A: I wouldn’t know. The book evolved out of rumblings I heard in the industry at the time about Upper Deck. I had only been working on the book for a few months when one of the Upper Deck founders, Bill Hemrick, filed a lawsuit against Upper Deck that included allegations of card reprinting. That became a significant part of the book. Hemrick later settled his suit with Upper Deck.


If you were to write a follow up to Card Sharks, what are some of the biggest events in the last 14 years of the hobby that you would want to cover?

A: I’ve been asked this question through the years and it’s very flattering. The publishing business, however, doesn’t work that way. I can’t think of a book that’s been updated or revisited 15 years later, though it’s an interesting idea. Michael O’Keefe and Teri Thompson did a terrific job in their 2007 book “The Card” investigating many of the industry’s hot-button issues of recent years: grading/slabbing, card doctoring, auctions, etc. I highly recommend their book.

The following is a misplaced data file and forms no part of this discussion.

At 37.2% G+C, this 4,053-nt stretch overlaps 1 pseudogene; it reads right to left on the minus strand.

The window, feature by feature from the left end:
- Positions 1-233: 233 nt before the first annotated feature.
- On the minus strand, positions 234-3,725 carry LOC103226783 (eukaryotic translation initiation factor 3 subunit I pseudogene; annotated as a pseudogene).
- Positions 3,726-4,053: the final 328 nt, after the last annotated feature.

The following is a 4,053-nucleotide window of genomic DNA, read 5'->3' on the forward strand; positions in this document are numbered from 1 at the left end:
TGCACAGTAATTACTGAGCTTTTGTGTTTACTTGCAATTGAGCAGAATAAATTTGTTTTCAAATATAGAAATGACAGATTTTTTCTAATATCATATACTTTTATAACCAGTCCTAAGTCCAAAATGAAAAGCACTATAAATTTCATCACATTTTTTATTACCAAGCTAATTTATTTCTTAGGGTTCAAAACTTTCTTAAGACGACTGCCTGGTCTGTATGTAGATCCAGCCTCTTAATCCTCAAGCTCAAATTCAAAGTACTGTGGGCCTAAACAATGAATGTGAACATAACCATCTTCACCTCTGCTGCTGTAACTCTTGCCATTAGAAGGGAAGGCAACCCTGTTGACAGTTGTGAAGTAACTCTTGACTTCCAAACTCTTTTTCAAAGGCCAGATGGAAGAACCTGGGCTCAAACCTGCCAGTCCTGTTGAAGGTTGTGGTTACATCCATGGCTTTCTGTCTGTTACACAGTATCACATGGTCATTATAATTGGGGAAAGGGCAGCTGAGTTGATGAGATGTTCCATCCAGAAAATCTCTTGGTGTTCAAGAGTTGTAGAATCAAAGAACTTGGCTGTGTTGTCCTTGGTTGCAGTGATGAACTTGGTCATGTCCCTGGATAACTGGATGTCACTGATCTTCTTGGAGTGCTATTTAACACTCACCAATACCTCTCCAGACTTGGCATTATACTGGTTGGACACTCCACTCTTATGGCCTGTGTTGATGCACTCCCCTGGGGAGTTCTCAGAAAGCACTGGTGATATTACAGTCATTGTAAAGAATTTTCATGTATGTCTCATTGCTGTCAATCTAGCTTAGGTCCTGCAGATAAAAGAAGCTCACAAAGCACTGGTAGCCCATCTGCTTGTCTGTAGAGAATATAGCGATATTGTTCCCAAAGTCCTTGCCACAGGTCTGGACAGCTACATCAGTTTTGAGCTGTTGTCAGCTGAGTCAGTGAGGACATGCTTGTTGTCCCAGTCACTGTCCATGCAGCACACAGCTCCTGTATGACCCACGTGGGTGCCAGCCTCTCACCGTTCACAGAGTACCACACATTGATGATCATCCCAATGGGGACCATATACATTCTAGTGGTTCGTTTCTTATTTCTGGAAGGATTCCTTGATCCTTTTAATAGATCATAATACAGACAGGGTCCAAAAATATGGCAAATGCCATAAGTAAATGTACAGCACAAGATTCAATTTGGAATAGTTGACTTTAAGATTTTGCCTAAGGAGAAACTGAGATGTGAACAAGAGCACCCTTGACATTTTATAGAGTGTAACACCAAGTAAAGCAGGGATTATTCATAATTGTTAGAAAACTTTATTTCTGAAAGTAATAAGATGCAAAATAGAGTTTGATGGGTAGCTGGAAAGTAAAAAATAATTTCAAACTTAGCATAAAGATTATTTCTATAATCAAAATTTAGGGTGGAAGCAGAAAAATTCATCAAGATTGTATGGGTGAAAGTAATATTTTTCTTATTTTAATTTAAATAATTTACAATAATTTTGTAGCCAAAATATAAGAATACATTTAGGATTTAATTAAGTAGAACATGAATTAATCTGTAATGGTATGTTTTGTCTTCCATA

In Card Sharks, you wrote a lot about Beckett and the book values of certain cards.  Do you believe, as many collectors do, that Beckett has lost its integrity and relevance in today’s hobby?  If so, what led to their decline?

A: Losing one’s integrity is a rather harsh accusation. I’ve always found Dr. Beckett and his staff to be people of high integrity and character. Once they got into the auction and grading business, however, I did raise an eyebrow over what appeared to be a conflict of interest. Then again, there’s perhaps no business I can think of so replete with conflicts of interests as the sports card/memorabilia business, and that extends to auction houses and appraisers, card manufacturers, sports leagues and their unions, and hobby publications. As for Beckett losing its status as the definitive source of values, the reasons would include slabbing/grading and the Internet providing an easy forum for competitors to spring up. I marvel that we’re not that far removed from the days of waiting for the Beckett Monthly magazines to arrive in the mail. That seems like another lifetime ago.